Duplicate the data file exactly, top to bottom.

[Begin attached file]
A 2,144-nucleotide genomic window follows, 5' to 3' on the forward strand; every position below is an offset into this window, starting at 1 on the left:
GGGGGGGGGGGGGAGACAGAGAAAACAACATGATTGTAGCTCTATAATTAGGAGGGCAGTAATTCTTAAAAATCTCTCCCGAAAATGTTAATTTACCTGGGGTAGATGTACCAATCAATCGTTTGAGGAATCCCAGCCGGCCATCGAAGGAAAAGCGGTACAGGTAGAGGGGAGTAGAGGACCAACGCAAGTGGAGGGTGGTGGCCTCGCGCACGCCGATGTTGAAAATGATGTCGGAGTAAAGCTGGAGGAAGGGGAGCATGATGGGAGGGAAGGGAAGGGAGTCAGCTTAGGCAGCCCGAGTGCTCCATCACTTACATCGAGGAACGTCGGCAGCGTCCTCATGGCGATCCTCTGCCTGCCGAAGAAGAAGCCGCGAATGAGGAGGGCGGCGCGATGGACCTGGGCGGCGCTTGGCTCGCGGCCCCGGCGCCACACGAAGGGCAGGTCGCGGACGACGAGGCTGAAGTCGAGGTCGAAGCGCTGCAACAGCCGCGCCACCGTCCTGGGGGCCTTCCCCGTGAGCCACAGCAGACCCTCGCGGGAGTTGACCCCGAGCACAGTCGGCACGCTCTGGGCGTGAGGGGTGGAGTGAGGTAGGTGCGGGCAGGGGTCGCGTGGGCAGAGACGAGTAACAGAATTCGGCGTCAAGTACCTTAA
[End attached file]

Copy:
A 2,144-nucleotide genomic window follows, 5' to 3' on the forward strand; every position below is an offset into this window, starting at 1 on the left:
GGGGGGGGGGGGGAGACAGAGAAAACAACATGATTGTAGCTCTATAATTAGGAGGGCAGTAATTCTTAAAAATCTCTCCCGAAAATGTTAATTTACCTGGGGTAGATGTACCAATCAATCGTTTGAGGAATCCCAGCCGGCCATCGAAGGAAAAGCGGTACAGGTAGAGGGGAGTAGAGGACCAACGCAAGTGGAGGGTGGTGGCCTCGCGCACGCCGATGTTGAAAATGATGTCGGAGTAAAGCTGGAGGAAGGGGAGCATGATGGGAGGGAAGGGAAGGGAGTCAGCTTAGGCAGCCCGAGTGCTCCATCACTTACATCGAGGAACGTCGGCAGCGTCCTCATGGCGATCCTCTGCCTGCCGAAGAAGAAGCCGCGAATGAGGAGGGCGGCGCGATGGACCTGGGCGGCGCTTGGCTCGCGGCCCCGGCGCCACACGAAGGGCAGGTCGCGGACGACGAGGCTGAAGTCGAGGTCGAAGCGCTGCAACAGCCGCGCCACCGTCCTGGGGGCCTTCCCCGTGAGCCACAGCAGACCCTCGCGGGAGTTGACCCCGAGCACAGTCGGCACGCTCTGGGCGTGAGGGGTGGAGTGAGGTAGGTGCGGGCAGGGGTCGCGTGGGCAGAGACGAGTAACAGAATTCGGCGTCAAGTACCTTAA